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Home | Film Review: Meet Me There (2014)

Film Review: Meet Me There (2014)



Ada and Calvin seek counseling for their intimacy problems and Ada discloses that she has no memories of herself as a child. Their therapist suggests that her blocked memories may be the result of something she experienced too horrible to remember. The couple decides to make a trip to Ada’s hometown to unearth her past. When they arrive, they begin to wonder if it is home … or someplace much darker.


Meet Me There is a production of Greenless Studios, which according to the company’s website, specializes, “in making ultra-low budget films look like a million bucks on the big screen.” In this case, they have succeeded on several fronts.

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The movie opens with a quiet but disturbing introduction scene involving two strangers that meet each other in a bar and their ends in a still meadow in Sheol, Oklahoma. This opening scene is an effective precursor for what is to follow. For that matter, so is the town’s name, which is a Hebrew word denoting a place of darkness to which all the dead go or congregate.

We then meet Ada (Lisa Friedrich) and Calvin (Micheal Foulk) who have been a couple for several years. Their relationship has always been hampered by Ada’s inability to fully participate in sexual intimacy, but as of late, the problem has been getting worse and is impossible for them to ignore. In search of a solution, the couple seeks counselling, during which Ada reveals that she has no memories of herself as a child. The therapist suggests that her missing memories might be the result of an experience that was so horrifying and traumatic that her mind has blocked them as her only defense mechanism. The therapist suggests that looking at old pictures or home movies might prompt Ada’s memory. Calvin suggests that they go a step beyond and make the six-hour drive to visit Ada’s hometown of Sheol, a small town of 73 people with a church, a graveyard, a gas station, and little else.

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The couple sets off for Sheol in search of Ada’s memories. It’s important to note that Ada is able to remember the town and other people, just nothing about herself. During the trip, Ada reveals that her mother worked as a crime scene cleaner when she wasn’t selling drugs with Ada’s father. Calvin is surprised that a town of 73 people would have the demand for a crime scene cleaner and Ada begins to recount dog killings, murders, and a concrete slab with a blood-filled drain. This is the first of many warnings that returning to Sheol might not be the best idea, but Ada seems oblivious to how ominous this sounds and Calvin is determined to help Ada, so they forge on.

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When they get to Sheol, the couple encounters ominous event after ominous event. The town is literally in the middle of nowhere and has no telephones or cellular signals. When her Aunt Lindsay (Jill Thompson) sees Ada’s tattoos, she shakes her head and tells her, “Cuttin’s in the flesh is for the dead.” Later they go to the church and meet Preacher Woodward (Dustin Runnels, aka Goldust, WWE), who seems to alternate between serving as a benevolent guide or a purveyor of boding evil. When they finally realize that they must leave, it turns out that nothing in Sheol is ever that simple or that easy.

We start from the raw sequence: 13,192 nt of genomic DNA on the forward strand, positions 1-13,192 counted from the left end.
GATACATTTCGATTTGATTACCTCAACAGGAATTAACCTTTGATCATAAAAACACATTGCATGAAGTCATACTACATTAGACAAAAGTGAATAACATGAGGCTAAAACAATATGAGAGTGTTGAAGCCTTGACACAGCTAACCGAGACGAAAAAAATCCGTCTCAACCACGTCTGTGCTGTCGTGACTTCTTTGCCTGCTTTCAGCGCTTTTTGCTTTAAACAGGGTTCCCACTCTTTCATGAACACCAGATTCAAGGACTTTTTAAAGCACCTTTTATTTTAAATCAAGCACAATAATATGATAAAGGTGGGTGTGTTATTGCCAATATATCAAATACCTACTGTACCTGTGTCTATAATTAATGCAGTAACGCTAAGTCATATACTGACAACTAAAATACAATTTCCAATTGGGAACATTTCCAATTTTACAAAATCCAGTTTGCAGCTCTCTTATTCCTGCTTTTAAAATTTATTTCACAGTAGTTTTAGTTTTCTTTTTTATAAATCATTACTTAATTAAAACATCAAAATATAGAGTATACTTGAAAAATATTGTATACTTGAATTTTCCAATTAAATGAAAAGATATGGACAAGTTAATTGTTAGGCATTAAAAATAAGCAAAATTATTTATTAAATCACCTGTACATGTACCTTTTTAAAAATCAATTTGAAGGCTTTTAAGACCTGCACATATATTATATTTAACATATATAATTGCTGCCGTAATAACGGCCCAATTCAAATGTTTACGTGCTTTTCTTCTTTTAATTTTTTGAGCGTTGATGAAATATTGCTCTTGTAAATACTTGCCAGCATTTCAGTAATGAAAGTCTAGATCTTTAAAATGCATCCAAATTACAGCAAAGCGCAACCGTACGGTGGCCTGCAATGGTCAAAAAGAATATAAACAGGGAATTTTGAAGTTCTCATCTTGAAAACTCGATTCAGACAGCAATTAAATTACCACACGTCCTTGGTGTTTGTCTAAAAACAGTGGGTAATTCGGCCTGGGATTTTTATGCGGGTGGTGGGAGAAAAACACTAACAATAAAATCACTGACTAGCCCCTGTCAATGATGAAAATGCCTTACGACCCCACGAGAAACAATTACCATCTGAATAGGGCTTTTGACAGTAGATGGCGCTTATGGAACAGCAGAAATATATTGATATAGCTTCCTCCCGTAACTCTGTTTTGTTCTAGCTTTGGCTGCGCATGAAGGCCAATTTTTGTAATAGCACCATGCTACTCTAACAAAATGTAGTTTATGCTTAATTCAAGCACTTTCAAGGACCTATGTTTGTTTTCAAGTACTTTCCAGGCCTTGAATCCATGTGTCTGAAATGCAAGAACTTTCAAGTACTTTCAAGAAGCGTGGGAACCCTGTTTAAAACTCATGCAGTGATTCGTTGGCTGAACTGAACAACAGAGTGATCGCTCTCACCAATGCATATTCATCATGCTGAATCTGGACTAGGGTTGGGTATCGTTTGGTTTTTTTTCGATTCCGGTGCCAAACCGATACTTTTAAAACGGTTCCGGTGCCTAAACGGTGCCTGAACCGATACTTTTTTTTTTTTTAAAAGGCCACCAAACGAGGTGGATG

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In a low budget, independent production, the personnel often need to wear several hats. Meet Me There is no exception. Lex Lybrand served as Director, Cinematographer, Editor, Sound Editor, and Producer. Brandon Stroud was the writer – adapting Destiny Talley’s story – and also served as Boom Operator and Producer. The original score was created by Mark Daven. The direction, writing, score, and acting all contribute to the atmospheric tension that builds throughout the film. I was engrossed in the story, and Lisa Friedrich’s and Micheal Foulk’s portrayals sold me completely on the script’s justifications for the decisions they made and the actions they took. However, Calvin might wish that this time, he had elected NOT to dance with the Smurfs. Watch Meet Me There and you’ll understand what I mean.


The only drawbacks of the film are what are to be expected in low budget efforts. Some scenes could have used a few more takes and adjustments. But all-in-all, this film is very close to being the best that it could be and I thoroughly enjoyed Meet Me There. On an ultra-low budget, indie, adjusted scale, I give this film a score of 4.5 out of 5 stars.

But that’s just me. Here’s a parting message from the film’s title song as sung in the movie by the golden-throated Megan Simon:

Where the night dissolves away into pure and perfect day,
I am going home to stay—Meet Me There.

  • Fanny Crosby

The release date for DVD and Blu-ray is June 23, 2015.



  1. Would love to know your thoughts on the final scene.
    Was it a dream? What did it mean?
    Enjoyed the movie, but was a little disappointed with the ending.
    May watch it again to see if it makes more sense.

    • It depends which ending you mean, Simon. I thought the fairy tale ending was a dream or an hallucination and that, like the line in the song, Ada was going home – to Sheol – to stay, which was a very dark ending indeed. I liked it.


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